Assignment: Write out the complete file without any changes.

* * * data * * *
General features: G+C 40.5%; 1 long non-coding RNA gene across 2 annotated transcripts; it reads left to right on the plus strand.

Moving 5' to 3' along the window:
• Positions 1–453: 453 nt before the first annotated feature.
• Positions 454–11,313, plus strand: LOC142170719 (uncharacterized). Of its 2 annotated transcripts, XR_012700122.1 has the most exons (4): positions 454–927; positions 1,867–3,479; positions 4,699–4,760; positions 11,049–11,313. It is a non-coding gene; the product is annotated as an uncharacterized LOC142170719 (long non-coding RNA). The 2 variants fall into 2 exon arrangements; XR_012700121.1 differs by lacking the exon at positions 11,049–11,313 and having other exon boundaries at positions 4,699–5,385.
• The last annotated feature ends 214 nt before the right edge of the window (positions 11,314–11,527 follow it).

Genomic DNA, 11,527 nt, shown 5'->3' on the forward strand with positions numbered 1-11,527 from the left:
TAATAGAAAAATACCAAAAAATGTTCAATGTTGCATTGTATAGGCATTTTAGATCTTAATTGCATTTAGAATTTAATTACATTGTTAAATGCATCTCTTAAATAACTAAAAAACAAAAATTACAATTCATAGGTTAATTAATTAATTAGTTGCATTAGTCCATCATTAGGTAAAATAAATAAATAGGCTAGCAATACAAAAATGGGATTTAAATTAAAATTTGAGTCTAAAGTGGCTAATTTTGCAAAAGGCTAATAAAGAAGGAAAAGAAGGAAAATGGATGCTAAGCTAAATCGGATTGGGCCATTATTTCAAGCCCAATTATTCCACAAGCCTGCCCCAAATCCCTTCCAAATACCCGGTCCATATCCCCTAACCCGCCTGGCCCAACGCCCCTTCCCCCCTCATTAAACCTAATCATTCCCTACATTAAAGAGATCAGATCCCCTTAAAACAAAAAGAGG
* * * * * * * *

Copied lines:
General features: G+C 40.5%; 1 long non-coding RNA gene across 2 annotated transcripts; it reads left to right on the plus strand.

Moving 5' to 3' along the window:
• Positions 1–453: 453 nt before the first annotated feature.
• Positions 454–11,313, plus strand: LOC142170719 (uncharacterized). Of its 2 annotated transcripts, XR_012700122.1 has the most exons (4): positions 454–927; positions 1,867–3,479; positions 4,699–4,760; positions 11,049–11,313. It is a non-coding gene; the product is annotated as an uncharacterized LOC142170719 (long non-coding RNA). The 2 variants fall into 2 exon arrangements; XR_012700121.1 differs by lacking the exon at positions 11,049–11,313 and having other exon boundaries at positions 4,699–5,385.
• The last annotated feature ends 214 nt before the right edge of the window (positions 11,314–11,527 follow it).

Genomic DNA, 11,527 nt, shown 5'->3' on the forward strand with positions numbered 1-11,527 from the left:
TAATAGAAAAATACCAAAAAATGTTCAATGTTGCATTGTATAGGCATTTTAGATCTTAATTGCATTTAGAATTTAATTACATTGTTAAATGCATCTCTTAAATAACTAAAAAACAAAAATTACAATTCATAGGTTAATTAATTAATTAGTTGCATTAGTCCATCATTAGGTAAAATAAATAAATAGGCTAGCAATACAAAAATGGGATTTAAATTAAAATTTGAGTCTAAAGTGGCTAATTTTGCAAAAGGCTAATAAAGAAGGAAAAGAAGGAAAATGGATGCTAAGCTAAATCGGATTGGGCCATTATTTCAAGCCCAATTATTCCACAAGCCTGCCCCAAATCCCTTCCAAATACCCGGTCCATATCCCCTAACCCGCCTGGCCCAACGCCCCTTCCCCCCTCATTAAACCTAATCATTCCCTACATTAAAGAGATCAGATCCCCTTAAAACAAAAAGAGG